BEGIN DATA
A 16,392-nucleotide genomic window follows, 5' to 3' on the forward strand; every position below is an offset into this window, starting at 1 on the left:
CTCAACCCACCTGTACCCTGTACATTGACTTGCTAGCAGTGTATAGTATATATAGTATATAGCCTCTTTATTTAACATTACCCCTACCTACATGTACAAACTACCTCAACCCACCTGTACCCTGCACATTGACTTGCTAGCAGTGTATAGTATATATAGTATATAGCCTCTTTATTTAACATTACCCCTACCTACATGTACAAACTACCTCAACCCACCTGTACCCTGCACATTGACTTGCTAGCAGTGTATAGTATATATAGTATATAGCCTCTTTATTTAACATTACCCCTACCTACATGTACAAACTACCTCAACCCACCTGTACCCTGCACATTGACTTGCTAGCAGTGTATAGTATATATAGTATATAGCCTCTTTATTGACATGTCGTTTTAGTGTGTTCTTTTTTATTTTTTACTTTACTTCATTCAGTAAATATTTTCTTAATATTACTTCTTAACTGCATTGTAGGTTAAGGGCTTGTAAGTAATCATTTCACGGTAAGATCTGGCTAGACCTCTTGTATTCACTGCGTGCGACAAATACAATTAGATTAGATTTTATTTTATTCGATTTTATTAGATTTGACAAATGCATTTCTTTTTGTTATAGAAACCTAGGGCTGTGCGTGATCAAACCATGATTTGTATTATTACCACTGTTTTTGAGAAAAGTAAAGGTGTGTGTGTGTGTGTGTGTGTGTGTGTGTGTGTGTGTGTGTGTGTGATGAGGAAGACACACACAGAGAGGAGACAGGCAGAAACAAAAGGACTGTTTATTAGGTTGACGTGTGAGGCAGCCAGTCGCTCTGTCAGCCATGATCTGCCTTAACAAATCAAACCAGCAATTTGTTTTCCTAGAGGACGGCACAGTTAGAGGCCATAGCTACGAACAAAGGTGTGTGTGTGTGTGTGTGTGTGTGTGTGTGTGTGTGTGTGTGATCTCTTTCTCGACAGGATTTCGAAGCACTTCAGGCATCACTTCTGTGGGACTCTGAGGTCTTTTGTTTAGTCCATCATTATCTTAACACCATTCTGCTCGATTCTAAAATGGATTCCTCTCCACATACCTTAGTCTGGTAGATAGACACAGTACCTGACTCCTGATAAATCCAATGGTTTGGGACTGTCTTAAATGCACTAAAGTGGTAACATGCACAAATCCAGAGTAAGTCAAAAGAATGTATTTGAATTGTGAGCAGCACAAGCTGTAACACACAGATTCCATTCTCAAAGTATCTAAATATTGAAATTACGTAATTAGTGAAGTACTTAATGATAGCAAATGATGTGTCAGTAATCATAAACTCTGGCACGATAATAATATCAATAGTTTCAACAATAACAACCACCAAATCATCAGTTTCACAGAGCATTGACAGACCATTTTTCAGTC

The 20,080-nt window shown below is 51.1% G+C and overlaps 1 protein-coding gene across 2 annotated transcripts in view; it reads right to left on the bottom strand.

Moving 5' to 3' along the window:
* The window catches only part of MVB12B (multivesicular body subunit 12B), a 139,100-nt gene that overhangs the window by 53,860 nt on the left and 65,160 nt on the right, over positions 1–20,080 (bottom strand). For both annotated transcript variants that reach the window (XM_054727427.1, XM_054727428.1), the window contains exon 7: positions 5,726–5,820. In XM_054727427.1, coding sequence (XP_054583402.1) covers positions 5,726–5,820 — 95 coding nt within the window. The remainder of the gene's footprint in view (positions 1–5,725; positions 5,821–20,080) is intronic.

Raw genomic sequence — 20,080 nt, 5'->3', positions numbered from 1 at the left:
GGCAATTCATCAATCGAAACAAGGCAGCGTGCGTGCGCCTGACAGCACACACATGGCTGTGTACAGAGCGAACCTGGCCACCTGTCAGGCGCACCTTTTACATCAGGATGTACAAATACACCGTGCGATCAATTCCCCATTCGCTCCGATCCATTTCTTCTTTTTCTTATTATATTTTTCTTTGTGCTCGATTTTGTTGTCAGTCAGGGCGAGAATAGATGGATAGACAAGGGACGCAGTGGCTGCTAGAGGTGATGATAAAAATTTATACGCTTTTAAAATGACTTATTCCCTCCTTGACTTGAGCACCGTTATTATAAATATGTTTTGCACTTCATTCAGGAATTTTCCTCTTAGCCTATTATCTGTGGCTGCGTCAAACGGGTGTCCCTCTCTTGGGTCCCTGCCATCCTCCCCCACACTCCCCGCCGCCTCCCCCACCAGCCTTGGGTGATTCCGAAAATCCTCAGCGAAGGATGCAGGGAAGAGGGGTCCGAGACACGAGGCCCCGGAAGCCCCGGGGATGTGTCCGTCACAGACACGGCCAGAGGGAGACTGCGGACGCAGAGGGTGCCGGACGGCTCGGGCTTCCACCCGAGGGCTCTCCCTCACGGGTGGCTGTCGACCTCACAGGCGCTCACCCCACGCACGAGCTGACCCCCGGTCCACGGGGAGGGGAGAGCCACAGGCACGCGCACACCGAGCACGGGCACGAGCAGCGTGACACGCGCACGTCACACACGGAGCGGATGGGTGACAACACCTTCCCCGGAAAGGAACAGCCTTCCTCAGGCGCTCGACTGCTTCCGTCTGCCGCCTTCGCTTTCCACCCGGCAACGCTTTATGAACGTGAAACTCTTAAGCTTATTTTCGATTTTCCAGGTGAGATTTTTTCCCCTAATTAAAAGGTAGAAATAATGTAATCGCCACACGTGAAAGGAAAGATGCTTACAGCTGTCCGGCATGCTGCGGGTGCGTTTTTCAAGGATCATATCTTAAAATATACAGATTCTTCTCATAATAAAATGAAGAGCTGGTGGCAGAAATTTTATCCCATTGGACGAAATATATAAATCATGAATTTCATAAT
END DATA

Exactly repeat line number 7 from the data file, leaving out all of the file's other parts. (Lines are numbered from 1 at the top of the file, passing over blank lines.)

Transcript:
GGCAATTCATCAATCGAAACAAGGCAGCGTGCGTGCGCCTGACAGCACACACATGGCTGTGTACAGAGCGAACCTGGCCACCTGTCAGGCGCACCTTTTACATCAGGATGTACAAATACACCGTGCGATCAATTCCCCATTCGCTCCGATCCATTTCTTCTTTTTCTTATTATATTTTTCTTTGTGCTCGATTTTGTTGTCAGTCAGGGCGAGAATAGATGGATAGACAAGGGACGCAGTGGCTGCTAGAGGTGATGATAAAAATTTATACGCTTTTAAAATGACTTATTCCCTCCTTGACTTGAGCACCGTTATTATAAATATGTTTTGCACTTCATTCAGGAATTTTCCTCTTAGCCTATTATCTGTGGCTGCGTCAAACGGGTGTCCCTCTCTTGGGTCCCTGCCATCCTCCCCCACACTCCCCGCCGCCTCCCCCACCAGCCTTGGGTGATTCCGAAAATCCTCAGCGAAGGATGCAGGGAAGAGGGGTCCGAGACACGAGGCCCCGGAAGCCCCGGGGATGTGTCCGTCACAGACACGGCCAGAGGGAGACTGCGGACGCAGAGGGTGCCGGACGGCTCGGGCTTCCACCCGAGGGCTCTCCCTCACGGGTGGCTGTCGACCTCACAGGCGCTCACCCCACGCACGAGCTGACCCCCGGTCCACGGGGAGGGGAGAGCCACAGGCACGCGCACACCGAGCACGGGCACGAGCAGCGTGACACGCGCACGTCACACACGGAGCGGATGGGTGACAACACCTTCCCCGGAAAGGAACAGCCTTCCTCAGGCGCTCGACTGCTTCCGTCTGCCGCCTTCGCTTTCCACCCGGCAACGCTTTATGAACGTGAAACTCTTAAGCTTATTTTCGATTTTCCAGGTGAGATTTTTTCCCCTAATTAAAAGGTAGAAATAATGTAATCGCCACACGTGAAAGGAAAGATGCTTACAGCTGTCCGGCATGCTGCGGGTGCGTTTTTCAAGGATCATATCTTAAAATATACAGATTCTTCTCATAATAAAATGAAGAGCTGGTGGCAGAAATTTTATCCCATTGGACGAAATATATAAATCATGAATTTCATAAT